Northern Ireland news

Afghanistan: More than £800,000 raised for families facing starvation

A 30-year-old mother and beneficiary of a cash distribution programme, with two of her children in Daykundi Province, Afghanistan on May 28
Claire Simpson

PEOPLE in the north have raised more than £800,000 for families facing starvation in Afghanistan.

Drought in the country, economic collapse and rising global food prices have pushed millions to the brink of famine.

A humanitarian appeal was launched in December following the Taliban takeover of the country a year ago.

The Islamic fundamentalist group retook control of Afghanistan on August 15 2021.

So far, the DEC Afghanistan Crisis Appeal has raised £50 million across the UK, including £10 million matched by the British Government.

In Northern Ireland, the DEC brings together the charities Concern Worldwide, Save the Children, the British Red Cross and Tearfund.

In the first six months of the appeal, DEC funds have helped almost a quarter of a million people to buy food, medicines or fuel.

More than 100,000 people have been given medical assistance, including vaccines.

More than 2,900 children under five and pregnant or breastfeeding women have been treated for acute malnutrition.

Around 18.9 million people - nearly half the population - are struggling to get enough food.


A 56-year-old man walks with the help of a cane in Daykundi Province, Afghanistan, on May 28


Up to 3.9 million children are acutely malnourished.

Kevin McCaughan, senior institutional programme funding officer at the British Red Cross, said people in Afghanistan are "facing unimaginable circumstances".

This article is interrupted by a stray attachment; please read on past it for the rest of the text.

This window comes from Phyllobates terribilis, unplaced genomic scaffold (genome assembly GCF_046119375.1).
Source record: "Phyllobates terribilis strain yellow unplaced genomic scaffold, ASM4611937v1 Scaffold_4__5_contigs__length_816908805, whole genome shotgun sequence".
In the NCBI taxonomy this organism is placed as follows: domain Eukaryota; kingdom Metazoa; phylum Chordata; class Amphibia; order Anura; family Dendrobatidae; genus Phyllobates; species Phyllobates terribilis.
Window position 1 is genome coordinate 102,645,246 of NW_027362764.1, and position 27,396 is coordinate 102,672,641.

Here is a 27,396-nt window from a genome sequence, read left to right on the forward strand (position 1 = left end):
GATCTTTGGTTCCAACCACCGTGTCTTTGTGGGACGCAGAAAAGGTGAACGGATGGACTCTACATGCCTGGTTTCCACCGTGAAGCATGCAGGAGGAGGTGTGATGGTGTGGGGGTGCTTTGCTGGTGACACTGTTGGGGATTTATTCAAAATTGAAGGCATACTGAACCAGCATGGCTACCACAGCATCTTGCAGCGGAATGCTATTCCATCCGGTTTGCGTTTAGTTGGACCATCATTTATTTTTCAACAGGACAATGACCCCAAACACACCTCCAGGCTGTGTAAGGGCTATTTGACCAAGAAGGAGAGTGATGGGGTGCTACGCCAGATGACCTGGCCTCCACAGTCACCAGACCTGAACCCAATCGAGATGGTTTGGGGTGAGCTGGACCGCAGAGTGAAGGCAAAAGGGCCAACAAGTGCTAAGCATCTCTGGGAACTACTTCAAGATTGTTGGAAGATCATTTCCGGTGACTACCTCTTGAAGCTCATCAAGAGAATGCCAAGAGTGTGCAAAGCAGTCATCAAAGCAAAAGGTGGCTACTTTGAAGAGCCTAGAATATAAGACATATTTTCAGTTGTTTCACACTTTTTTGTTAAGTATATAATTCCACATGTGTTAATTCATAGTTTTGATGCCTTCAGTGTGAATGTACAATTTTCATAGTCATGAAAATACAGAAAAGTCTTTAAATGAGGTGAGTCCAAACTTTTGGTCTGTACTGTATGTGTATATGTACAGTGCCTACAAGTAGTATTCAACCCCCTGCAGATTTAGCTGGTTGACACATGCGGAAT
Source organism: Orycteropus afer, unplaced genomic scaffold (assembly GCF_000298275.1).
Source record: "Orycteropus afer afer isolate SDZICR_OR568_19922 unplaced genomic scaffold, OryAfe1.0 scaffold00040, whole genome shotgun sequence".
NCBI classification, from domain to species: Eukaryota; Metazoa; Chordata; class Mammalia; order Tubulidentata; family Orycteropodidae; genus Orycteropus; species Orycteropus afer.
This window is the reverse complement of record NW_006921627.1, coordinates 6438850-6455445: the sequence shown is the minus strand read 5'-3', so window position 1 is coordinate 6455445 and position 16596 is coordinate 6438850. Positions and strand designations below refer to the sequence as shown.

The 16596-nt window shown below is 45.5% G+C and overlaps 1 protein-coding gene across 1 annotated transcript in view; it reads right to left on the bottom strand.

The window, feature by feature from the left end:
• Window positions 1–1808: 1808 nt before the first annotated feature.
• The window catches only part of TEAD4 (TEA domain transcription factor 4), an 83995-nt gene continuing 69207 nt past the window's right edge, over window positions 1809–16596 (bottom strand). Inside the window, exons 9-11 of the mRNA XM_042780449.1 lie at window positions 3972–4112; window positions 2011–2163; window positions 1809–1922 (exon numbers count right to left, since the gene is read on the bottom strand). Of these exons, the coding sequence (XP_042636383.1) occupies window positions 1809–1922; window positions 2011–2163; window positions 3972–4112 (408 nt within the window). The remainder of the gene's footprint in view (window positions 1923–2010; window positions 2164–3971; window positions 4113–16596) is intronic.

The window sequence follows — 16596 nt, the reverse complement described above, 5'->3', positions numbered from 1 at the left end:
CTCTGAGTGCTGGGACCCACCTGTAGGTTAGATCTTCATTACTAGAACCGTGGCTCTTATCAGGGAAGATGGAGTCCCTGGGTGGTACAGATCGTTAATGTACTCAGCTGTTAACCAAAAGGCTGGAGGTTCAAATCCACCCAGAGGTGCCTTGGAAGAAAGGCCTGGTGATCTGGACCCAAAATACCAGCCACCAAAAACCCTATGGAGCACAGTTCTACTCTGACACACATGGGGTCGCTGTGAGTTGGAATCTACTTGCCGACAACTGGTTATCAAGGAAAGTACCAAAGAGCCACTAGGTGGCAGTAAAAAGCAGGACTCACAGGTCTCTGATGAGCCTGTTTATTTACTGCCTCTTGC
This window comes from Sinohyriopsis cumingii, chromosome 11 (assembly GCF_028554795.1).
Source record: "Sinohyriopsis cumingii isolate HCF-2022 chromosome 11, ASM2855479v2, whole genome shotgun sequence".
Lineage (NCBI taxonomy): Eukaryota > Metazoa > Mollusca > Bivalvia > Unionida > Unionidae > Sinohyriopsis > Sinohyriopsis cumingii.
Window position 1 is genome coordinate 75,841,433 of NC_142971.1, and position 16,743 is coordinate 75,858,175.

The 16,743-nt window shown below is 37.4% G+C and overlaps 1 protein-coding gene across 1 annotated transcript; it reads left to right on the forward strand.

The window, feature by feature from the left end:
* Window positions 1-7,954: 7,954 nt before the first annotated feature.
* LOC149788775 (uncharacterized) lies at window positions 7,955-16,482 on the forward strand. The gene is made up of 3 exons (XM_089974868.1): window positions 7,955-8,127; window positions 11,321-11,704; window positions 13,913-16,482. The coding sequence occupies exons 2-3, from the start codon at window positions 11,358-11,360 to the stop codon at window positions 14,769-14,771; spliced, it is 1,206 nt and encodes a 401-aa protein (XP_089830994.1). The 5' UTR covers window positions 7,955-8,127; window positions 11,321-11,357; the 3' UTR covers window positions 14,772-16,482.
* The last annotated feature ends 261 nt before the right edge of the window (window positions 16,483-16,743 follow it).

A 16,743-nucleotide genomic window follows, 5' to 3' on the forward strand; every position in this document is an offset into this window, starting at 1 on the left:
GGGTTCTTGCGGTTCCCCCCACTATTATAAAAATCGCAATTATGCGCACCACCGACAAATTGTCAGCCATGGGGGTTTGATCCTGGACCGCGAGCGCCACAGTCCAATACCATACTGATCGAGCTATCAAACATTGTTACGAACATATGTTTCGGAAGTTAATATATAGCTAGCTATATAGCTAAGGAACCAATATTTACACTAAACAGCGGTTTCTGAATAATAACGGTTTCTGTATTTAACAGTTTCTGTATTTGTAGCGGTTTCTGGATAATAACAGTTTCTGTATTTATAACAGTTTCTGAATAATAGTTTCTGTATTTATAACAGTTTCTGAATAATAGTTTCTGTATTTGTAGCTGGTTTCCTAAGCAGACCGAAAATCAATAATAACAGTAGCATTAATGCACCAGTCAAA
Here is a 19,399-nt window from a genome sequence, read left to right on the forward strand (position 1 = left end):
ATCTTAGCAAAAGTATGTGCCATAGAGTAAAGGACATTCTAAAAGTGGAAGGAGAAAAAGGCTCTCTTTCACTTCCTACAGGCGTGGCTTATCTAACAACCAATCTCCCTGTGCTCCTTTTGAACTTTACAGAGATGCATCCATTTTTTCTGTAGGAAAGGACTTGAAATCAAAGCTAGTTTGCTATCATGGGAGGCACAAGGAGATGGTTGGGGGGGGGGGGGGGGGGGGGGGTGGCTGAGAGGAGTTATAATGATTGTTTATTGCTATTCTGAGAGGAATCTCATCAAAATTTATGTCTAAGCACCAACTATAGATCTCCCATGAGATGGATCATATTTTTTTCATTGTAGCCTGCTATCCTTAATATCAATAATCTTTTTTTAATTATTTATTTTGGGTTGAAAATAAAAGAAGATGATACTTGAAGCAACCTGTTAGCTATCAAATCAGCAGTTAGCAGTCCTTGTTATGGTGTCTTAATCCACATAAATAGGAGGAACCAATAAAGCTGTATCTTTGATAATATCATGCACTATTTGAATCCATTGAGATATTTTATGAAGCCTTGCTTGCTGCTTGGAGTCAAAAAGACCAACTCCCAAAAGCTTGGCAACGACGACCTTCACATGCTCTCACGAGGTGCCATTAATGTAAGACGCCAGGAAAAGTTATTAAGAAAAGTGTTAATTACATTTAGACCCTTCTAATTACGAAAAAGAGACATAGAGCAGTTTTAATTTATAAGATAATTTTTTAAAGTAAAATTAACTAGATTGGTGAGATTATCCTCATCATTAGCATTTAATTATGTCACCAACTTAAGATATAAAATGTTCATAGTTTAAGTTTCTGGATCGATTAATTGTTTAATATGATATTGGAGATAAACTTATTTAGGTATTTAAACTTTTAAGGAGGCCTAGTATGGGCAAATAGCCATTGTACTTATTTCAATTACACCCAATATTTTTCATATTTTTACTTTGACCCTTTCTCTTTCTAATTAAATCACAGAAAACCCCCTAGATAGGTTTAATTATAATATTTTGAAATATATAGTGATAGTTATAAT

"We know through our own work in the country that the situation has been dire for many years, yet the last number of months have pushed many more into crisis," he said.

"This money has gone a long way in providing cash assistance, emergency food supplies and access to healthcare, and we thank the people of Northern Ireland for their support."

A three-year-old boy receiving treatment for pneumonia at a Save the Children mobile clinic in Afghanistan

Salah Saeed, CEO of the DEC, thanked everyone who has donated to the campaign so far.

"People in Afghanistan suffered a terrible winter and spring with millions struggling to feed their families," he said.

"Donations to the DEC Afghanistan Crisis Appeal have helped provide a lifeline to hundreds of thousands of those most in need, providing food or the money to buy it."

Northern Ireland news